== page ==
Define a Simple 3D Element


  • This example explains Continuity’s convention for interpreting element definitions and then guides the user through a simple exercise to check understanding.
  • The cont6 file contains all data and parameters for this problem.3delem.cont6

Understanding the Continuity Element Definition Convention

  • An element definition tells Continuity how to connect nodes to one another to form elements

  • The element definition is entered into the Elements Form as global node numbers separated by commas

    • A 1D element consists of 2 nodes, so an example of a 1D element definition is: 11,14

    • A 2D element consists of 4 nodes, so an example of a 2D element definition is: 11,14,18,19

    • A 3D element consists of 8 nodes, so an example of a 3D element definition is: 11,14,18,19,21,23,27,29

  • The order in which the global node numbers are listed determines how nodes are connected

  • The significance of this order is explained by the convention below, which is specific to Continuity and has no particular meaning outside of it.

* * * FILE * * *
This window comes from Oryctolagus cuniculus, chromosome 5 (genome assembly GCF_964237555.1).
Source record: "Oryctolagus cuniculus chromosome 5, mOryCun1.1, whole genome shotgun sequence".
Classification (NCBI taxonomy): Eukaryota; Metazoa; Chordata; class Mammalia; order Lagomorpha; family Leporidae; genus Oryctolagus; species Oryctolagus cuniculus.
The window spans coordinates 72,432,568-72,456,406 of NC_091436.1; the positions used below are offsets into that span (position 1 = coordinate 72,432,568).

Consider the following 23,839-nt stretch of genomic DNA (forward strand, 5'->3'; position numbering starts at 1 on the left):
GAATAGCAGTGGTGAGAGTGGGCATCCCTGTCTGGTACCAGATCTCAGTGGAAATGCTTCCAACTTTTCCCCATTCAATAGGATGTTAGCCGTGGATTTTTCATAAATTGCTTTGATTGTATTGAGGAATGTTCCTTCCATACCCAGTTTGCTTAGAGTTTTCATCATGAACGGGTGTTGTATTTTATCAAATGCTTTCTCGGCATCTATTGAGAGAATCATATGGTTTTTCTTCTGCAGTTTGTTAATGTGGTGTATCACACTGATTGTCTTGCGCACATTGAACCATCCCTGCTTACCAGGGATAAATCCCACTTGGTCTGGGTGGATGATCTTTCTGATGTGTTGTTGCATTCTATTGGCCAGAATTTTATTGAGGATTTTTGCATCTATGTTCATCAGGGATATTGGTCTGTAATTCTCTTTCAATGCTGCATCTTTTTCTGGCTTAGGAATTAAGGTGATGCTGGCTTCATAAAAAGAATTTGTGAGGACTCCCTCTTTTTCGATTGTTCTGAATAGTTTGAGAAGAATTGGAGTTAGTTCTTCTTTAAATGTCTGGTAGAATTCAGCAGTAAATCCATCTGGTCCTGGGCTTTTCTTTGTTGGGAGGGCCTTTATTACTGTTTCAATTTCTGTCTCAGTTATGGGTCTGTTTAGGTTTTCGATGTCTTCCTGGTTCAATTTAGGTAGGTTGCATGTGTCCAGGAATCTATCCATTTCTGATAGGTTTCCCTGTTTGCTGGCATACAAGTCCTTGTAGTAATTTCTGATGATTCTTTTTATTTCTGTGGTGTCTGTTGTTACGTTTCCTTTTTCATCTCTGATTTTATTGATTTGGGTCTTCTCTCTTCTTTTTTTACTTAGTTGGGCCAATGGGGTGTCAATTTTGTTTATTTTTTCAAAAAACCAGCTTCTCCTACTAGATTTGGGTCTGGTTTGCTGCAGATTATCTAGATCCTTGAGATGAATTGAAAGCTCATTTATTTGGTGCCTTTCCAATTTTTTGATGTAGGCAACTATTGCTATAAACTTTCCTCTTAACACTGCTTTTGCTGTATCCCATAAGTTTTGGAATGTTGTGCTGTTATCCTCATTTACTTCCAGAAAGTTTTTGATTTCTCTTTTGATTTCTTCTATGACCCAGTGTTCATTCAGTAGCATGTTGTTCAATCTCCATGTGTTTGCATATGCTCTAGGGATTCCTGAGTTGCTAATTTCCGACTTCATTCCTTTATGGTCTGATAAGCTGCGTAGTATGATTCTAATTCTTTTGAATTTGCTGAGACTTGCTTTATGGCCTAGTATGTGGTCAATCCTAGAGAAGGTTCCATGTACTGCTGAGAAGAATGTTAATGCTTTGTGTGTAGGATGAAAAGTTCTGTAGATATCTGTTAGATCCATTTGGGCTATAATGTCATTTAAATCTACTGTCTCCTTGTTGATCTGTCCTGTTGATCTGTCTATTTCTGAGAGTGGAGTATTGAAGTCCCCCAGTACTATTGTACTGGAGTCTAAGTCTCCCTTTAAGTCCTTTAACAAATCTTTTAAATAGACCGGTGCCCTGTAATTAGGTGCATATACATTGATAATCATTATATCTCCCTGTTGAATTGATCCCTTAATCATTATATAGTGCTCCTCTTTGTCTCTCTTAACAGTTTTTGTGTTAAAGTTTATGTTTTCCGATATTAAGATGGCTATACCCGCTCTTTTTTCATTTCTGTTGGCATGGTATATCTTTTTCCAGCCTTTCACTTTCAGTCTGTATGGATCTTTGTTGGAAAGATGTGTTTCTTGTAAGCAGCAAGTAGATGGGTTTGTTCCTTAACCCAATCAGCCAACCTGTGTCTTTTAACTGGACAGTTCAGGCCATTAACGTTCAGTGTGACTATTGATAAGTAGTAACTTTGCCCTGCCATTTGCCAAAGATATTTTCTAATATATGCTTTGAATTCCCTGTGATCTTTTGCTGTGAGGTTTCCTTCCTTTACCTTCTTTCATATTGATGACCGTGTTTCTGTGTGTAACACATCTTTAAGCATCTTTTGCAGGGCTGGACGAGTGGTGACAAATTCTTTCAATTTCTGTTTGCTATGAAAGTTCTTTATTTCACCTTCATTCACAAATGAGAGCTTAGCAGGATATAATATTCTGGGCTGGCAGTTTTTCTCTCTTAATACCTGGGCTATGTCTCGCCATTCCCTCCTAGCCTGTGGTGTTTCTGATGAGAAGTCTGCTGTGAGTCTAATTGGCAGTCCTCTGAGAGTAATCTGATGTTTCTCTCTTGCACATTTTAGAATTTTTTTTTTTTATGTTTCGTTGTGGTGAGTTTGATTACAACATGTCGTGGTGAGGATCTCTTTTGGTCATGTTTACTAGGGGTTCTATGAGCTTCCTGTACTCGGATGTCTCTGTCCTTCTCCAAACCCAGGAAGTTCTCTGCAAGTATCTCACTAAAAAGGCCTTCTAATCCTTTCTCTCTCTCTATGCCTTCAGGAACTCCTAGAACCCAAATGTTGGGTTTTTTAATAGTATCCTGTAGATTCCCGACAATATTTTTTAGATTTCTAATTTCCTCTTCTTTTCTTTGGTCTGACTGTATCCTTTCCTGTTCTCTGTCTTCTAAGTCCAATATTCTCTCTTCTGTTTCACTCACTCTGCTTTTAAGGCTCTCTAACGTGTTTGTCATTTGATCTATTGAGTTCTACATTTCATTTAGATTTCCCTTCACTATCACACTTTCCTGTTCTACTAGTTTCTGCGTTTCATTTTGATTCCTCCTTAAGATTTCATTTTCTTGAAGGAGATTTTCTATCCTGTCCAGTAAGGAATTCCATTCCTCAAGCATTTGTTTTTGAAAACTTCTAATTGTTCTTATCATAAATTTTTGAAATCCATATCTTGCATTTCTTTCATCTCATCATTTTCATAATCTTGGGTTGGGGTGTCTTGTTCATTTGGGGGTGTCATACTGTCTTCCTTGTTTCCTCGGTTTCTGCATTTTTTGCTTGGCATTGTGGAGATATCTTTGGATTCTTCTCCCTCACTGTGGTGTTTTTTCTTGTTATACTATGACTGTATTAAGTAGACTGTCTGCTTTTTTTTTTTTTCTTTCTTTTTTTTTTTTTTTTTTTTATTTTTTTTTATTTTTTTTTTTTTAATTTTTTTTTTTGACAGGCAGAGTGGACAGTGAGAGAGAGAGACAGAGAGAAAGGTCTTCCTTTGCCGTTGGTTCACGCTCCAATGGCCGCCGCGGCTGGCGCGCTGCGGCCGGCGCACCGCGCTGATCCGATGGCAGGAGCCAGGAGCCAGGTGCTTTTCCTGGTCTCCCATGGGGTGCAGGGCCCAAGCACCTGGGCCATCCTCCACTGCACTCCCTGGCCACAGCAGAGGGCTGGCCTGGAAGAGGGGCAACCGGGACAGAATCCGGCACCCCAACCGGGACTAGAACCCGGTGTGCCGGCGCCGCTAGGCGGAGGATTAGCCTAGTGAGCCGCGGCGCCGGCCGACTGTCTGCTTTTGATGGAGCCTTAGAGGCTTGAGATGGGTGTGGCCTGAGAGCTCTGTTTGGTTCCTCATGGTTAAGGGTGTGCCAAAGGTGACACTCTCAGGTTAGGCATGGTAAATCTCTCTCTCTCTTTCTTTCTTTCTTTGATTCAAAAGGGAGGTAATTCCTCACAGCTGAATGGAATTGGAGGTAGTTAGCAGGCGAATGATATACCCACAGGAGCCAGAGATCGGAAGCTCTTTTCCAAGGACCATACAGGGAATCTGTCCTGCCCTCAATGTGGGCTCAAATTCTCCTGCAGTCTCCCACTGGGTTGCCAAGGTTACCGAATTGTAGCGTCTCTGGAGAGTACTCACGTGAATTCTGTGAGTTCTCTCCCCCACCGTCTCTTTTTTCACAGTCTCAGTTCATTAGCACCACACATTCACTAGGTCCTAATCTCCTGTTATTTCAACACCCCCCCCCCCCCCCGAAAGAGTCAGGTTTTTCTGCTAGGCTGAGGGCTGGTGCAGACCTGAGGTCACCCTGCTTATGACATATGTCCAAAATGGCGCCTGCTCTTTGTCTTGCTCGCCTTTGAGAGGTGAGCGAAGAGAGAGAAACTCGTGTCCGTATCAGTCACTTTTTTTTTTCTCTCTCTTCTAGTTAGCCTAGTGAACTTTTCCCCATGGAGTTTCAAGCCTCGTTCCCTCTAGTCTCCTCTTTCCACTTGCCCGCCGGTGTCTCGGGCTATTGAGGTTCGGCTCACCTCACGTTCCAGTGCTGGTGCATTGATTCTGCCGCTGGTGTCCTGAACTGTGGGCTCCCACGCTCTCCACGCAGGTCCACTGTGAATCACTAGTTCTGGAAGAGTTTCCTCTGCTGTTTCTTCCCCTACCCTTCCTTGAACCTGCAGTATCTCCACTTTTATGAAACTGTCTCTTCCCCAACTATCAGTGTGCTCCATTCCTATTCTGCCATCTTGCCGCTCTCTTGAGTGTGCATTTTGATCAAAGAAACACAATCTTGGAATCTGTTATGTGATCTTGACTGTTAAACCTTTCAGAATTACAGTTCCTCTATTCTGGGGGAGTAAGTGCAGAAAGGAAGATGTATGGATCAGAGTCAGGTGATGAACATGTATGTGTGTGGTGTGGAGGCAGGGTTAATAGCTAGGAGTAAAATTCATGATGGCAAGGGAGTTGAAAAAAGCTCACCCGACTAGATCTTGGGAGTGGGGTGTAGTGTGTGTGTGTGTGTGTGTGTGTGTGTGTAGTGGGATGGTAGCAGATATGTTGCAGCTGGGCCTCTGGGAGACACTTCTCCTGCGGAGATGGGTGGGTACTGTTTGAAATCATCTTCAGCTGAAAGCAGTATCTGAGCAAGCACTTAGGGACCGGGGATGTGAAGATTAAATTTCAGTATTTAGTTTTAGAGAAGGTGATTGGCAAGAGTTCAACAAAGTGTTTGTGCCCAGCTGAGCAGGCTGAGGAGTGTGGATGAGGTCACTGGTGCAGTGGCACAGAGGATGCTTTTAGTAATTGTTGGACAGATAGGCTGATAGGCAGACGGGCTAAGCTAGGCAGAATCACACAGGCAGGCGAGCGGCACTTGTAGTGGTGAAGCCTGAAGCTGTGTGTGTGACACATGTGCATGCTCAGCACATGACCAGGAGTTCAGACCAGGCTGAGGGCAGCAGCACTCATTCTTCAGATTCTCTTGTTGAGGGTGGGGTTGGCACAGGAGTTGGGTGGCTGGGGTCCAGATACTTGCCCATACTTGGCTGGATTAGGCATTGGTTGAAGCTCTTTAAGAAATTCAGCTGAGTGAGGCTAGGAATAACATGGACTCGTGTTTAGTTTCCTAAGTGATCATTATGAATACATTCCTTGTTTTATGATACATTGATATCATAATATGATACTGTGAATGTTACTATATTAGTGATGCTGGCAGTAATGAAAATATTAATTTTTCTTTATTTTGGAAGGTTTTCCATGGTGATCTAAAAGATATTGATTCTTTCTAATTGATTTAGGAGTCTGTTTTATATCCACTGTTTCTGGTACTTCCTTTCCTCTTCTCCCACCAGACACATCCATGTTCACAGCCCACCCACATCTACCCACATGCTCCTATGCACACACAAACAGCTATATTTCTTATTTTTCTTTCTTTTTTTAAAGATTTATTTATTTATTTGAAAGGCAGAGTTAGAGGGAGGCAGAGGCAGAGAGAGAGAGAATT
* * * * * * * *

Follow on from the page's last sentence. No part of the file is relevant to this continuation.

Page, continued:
• Study the following example:

Try it for yourself

  • Now that you’ve seen a few examples, try it for yourself in Continuity. A set of eight nodes has already been set up for you with GLOBAL element numbering that looks like this:

  • Follow the step-by-step instructions below to load the nodes into Continuity, then try your hand at defining an element

Start Continuity

Create Mesh

Render the Result

  • If the element lines look jumbled or wrong, you’ve made a mistake in your ordering. Re-open the elements form and try it again.
    • Once you’ve clicked OK in the elements form, you’ll have to repeat the steps under Render Results to see the change.